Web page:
Solo Riding Confidence

With lockdown still in place in the UK, I’m not getting my fix through my own long-distance riding.  Instead I’m watching (with encouragement) a friend in another country gear up to potentially undertake her first 100% solo trip.  She is quite rightly nervous about this challenge, mentioning worries about navigation, pack-bags slipping, avoiding bogs and the hard work of setting up camp (ie corrals) at the end of each day.

As someone who often challenges themselves to the max and who has finally come to realise that isn’t necessarily what it’s all about -this is the advice I offered.  It was well received, so thought it might be worth sharing more widely!

Breaking into solo long-distance riding  – Top Tips:

  •  Start out by practicing corralling on day rides so you get used to the annoyance of the setting up faff and the horses get the idea of what you want.  Treats scattered on the ground to keep them close during construction might provide training opportunitites.
  •  Progress to doing numerous short over-night rides (one night out) on your own.  Get confident with this before tackling more adventurous longer treks.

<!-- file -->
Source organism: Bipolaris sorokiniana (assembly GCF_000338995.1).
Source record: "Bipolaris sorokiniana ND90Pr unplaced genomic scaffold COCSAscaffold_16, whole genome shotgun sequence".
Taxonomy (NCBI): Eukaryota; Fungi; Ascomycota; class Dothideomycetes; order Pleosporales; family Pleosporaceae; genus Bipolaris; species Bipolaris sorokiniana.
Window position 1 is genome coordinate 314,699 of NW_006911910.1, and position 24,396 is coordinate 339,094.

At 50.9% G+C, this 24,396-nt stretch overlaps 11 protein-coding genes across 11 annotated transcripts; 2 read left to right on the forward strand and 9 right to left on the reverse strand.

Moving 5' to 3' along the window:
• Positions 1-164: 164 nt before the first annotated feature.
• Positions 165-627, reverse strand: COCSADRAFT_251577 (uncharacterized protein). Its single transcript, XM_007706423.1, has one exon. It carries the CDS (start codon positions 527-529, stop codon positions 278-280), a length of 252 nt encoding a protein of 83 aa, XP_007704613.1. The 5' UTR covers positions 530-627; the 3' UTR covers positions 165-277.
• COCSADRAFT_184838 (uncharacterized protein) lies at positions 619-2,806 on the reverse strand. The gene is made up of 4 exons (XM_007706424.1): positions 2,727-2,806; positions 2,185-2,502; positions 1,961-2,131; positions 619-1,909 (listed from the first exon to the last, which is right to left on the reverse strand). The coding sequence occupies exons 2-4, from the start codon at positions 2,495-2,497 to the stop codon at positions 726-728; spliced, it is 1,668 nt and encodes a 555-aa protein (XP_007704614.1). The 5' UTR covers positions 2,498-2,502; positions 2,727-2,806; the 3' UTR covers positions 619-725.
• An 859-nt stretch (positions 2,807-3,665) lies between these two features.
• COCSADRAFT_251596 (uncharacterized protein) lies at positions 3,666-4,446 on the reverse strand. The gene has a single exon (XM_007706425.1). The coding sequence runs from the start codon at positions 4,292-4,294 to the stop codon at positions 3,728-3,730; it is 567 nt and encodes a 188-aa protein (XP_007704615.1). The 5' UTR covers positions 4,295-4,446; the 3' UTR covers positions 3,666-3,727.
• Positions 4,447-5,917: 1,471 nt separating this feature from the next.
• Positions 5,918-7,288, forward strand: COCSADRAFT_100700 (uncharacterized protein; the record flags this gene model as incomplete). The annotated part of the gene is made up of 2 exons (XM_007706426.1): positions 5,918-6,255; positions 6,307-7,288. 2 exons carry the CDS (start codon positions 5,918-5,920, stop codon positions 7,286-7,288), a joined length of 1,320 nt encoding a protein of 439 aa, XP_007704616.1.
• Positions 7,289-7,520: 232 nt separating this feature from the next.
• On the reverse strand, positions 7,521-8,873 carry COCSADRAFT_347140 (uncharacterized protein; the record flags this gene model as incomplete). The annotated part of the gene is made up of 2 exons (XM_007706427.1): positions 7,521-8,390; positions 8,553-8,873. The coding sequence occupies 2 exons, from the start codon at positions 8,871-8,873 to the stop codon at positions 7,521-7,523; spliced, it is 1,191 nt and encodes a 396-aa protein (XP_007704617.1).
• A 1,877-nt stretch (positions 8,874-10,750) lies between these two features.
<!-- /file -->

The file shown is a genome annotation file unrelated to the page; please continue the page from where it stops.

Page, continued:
•  Navigational mistakes happen, so pick easier trails for your first big excursion.  This way you will enjoy yourself more, rather than worry about what lies ahead.
  •  Accept that on your own, the setting up camp and striking camp is hard work and can take 1-2 hours each way.
  •  With this amount of time taken out of your day accept that you will only ride approximately 6 hours in between (giving another 2 hours backup/flexibility for difficulties on the trail).
  • If you get to camp early, get set up, eat then enjoy/explore where you are.
  •  It can be tough going with two horses to negotiate on the trails and care for at the end of the day.  Recognise this and turn frustration into celebration that despite knowing this, you are still out there doing it!
  •  Settle your mind to the fact that you will do less mileage and less challenging trails (first time out at least), but who cares?  You are out there doing it, by yourself, in a remote place and many people never take this first step/first try.  So first time out on a solo long-distance trek… give yourself a break and don’t feel that you have anything to prove!

Coming soon -tops tips on how to corral your horses on the trail (solo)!

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